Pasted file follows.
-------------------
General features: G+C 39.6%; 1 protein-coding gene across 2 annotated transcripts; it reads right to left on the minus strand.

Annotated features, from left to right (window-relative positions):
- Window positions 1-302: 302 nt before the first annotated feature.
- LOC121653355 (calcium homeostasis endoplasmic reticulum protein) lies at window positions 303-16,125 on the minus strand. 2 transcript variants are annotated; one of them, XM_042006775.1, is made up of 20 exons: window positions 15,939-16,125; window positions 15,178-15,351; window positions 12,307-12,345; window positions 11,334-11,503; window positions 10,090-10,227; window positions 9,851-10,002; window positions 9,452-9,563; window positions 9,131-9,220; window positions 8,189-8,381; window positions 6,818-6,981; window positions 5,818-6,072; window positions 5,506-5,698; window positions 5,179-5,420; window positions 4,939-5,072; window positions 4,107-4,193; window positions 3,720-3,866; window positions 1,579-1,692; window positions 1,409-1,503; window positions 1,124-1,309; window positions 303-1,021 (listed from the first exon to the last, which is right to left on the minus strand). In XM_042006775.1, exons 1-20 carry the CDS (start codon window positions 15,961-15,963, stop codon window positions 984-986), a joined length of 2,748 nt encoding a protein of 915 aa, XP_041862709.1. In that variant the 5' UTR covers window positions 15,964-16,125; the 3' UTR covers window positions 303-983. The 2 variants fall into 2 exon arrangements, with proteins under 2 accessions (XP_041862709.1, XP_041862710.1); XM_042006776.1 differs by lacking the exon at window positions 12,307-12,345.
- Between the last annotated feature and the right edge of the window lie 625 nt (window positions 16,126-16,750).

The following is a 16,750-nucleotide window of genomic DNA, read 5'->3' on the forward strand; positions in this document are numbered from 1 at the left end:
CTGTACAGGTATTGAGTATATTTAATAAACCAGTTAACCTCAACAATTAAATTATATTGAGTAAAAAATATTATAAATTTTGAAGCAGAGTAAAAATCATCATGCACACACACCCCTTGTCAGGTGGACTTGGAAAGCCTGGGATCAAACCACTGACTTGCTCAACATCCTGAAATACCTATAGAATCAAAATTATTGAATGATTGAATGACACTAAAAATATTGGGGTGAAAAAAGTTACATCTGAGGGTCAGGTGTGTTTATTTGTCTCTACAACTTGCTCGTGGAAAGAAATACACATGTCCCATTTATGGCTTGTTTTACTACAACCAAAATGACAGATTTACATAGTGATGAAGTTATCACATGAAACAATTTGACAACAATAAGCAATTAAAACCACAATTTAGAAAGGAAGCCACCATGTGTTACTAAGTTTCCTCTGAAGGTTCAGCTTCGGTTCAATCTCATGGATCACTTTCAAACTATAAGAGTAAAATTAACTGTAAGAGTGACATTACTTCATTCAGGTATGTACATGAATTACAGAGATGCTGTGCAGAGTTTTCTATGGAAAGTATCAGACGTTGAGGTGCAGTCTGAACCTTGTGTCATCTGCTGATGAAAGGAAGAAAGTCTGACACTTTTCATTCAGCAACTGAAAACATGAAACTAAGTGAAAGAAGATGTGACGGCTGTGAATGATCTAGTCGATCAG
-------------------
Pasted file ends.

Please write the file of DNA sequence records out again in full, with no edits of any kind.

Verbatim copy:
General features: G+C 39.6%; 1 protein-coding gene across 2 annotated transcripts; it reads right to left on the minus strand.

Annotated features, from left to right (window-relative positions):
- Window positions 1-302: 302 nt before the first annotated feature.
- LOC121653355 (calcium homeostasis endoplasmic reticulum protein) lies at window positions 303-16,125 on the minus strand. 2 transcript variants are annotated; one of them, XM_042006775.1, is made up of 20 exons: window positions 15,939-16,125; window positions 15,178-15,351; window positions 12,307-12,345; window positions 11,334-11,503; window positions 10,090-10,227; window positions 9,851-10,002; window positions 9,452-9,563; window positions 9,131-9,220; window positions 8,189-8,381; window positions 6,818-6,981; window positions 5,818-6,072; window positions 5,506-5,698; window positions 5,179-5,420; window positions 4,939-5,072; window positions 4,107-4,193; window positions 3,720-3,866; window positions 1,579-1,692; window positions 1,409-1,503; window positions 1,124-1,309; window positions 303-1,021 (listed from the first exon to the last, which is right to left on the minus strand). In XM_042006775.1, exons 1-20 carry the CDS (start codon window positions 15,961-15,963, stop codon window positions 984-986), a joined length of 2,748 nt encoding a protein of 915 aa, XP_041862709.1. In that variant the 5' UTR covers window positions 15,964-16,125; the 3' UTR covers window positions 303-983. The 2 variants fall into 2 exon arrangements, with proteins under 2 accessions (XP_041862709.1, XP_041862710.1); XM_042006776.1 differs by lacking the exon at window positions 12,307-12,345.
- Between the last annotated feature and the right edge of the window lie 625 nt (window positions 16,126-16,750).

The following is a 16,750-nucleotide window of genomic DNA, read 5'->3' on the forward strand; positions in this document are numbered from 1 at the left end:
CTGTACAGGTATTGAGTATATTTAATAAACCAGTTAACCTCAACAATTAAATTATATTGAGTAAAAAATATTATAAATTTTGAAGCAGAGTAAAAATCATCATGCACACACACCCCTTGTCAGGTGGACTTGGAAAGCCTGGGATCAAACCACTGACTTGCTCAACATCCTGAAATACCTATAGAATCAAAATTATTGAATGATTGAATGACACTAAAAATATTGGGGTGAAAAAAGTTACATCTGAGGGTCAGGTGTGTTTATTTGTCTCTACAACTTGCTCGTGGAAAGAAATACACATGTCCCATTTATGGCTTGTTTTACTACAACCAAAATGACAGATTTACATAGTGATGAAGTTATCACATGAAACAATTTGACAACAATAAGCAATTAAAACCACAATTTAGAAAGGAAGCCACCATGTGTTACTAAGTTTCCTCTGAAGGTTCAGCTTCGGTTCAATCTCATGGATCACTTTCAAACTATAAGAGTAAAATTAACTGTAAGAGTGACATTACTTCATTCAGGTATGTACATGAATTACAGAGATGCTGTGCAGAGTTTTCTATGGAAAGTATCAGACGTTGAGGTGCAGTCTGAACCTTGTGTCATCTGCTGATGAAAGGAAGAAAGTCTGACACTTTTCATTCAGCAACTGAAAACATGAAACTAAGTGAAAGAAGATGTGACGGCTGTGAATGATCTAGTCGATCAG